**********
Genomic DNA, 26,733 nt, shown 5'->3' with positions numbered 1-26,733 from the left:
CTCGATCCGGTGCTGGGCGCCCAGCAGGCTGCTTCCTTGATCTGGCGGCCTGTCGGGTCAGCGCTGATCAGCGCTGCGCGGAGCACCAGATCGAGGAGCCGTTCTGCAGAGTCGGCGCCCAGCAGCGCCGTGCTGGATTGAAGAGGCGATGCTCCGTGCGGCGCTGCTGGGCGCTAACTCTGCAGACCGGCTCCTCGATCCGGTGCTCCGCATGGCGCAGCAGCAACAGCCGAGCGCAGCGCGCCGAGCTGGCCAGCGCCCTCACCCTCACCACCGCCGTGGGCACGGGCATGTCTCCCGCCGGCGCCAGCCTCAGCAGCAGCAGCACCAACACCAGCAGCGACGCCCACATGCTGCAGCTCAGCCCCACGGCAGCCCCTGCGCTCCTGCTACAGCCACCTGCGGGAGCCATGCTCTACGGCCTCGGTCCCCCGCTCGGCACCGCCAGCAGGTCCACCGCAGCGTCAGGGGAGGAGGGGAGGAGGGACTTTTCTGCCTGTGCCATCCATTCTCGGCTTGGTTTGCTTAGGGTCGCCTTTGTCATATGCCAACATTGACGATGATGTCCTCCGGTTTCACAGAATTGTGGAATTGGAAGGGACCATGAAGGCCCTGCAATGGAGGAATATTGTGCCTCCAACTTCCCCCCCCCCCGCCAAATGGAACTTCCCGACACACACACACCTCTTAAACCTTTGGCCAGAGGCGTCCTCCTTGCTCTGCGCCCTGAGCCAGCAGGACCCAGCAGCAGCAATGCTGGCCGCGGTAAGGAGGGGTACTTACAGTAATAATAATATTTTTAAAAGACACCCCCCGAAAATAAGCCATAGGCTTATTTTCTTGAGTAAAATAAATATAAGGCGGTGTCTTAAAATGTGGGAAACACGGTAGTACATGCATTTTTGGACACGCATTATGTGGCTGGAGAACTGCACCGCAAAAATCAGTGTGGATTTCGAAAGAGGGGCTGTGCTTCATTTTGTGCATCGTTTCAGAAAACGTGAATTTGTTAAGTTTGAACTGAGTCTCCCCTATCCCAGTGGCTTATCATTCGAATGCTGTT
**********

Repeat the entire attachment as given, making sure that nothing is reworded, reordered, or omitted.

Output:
Genomic DNA, 26,733 nt, shown 5'->3' with positions numbered 1-26,733 from the left:
CTCGATCCGGTGCTGGGCGCCCAGCAGGCTGCTTCCTTGATCTGGCGGCCTGTCGGGTCAGCGCTGATCAGCGCTGCGCGGAGCACCAGATCGAGGAGCCGTTCTGCAGAGTCGGCGCCCAGCAGCGCCGTGCTGGATTGAAGAGGCGATGCTCCGTGCGGCGCTGCTGGGCGCTAACTCTGCAGACCGGCTCCTCGATCCGGTGCTCCGCATGGCGCAGCAGCAACAGCCGAGCGCAGCGCGCCGAGCTGGCCAGCGCCCTCACCCTCACCACCGCCGTGGGCACGGGCATGTCTCCCGCCGGCGCCAGCCTCAGCAGCAGCAGCACCAACACCAGCAGCGACGCCCACATGCTGCAGCTCAGCCCCACGGCAGCCCCTGCGCTCCTGCTACAGCCACCTGCGGGAGCCATGCTCTACGGCCTCGGTCCCCCGCTCGGCACCGCCAGCAGGTCCACCGCAGCGTCAGGGGAGGAGGGGAGGAGGGACTTTTCTGCCTGTGCCATCCATTCTCGGCTTGGTTTGCTTAGGGTCGCCTTTGTCATATGCCAACATTGACGATGATGTCCTCCGGTTTCACAGAATTGTGGAATTGGAAGGGACCATGAAGGCCCTGCAATGGAGGAATATTGTGCCTCCAACTTCCCCCCCCCCCGCCAAATGGAACTTCCCGACACACACACACCTCTTAAACCTTTGGCCAGAGGCGTCCTCCTTGCTCTGCGCCCTGAGCCAGCAGGACCCAGCAGCAGCAATGCTGGCCGCGGTAAGGAGGGGTACTTACAGTAATAATAATATTTTTAAAAGACACCCCCCGAAAATAAGCCATAGGCTTATTTTCTTGAGTAAAATAAATATAAGGCGGTGTCTTAAAATGTGGGAAACACGGTAGTACATGCATTTTTGGACACGCATTATGTGGCTGGAGAACTGCACCGCAAAAATCAGTGTGGATTTCGAAAGAGGGGCTGTGCTTCATTTTGTGCATCGTTTCAGAAAACGTGAATTTGTTAAGTTTGAACTGAGTCTCCCCTATCCCAGTGGCTTATCATTCGAATGCTGTT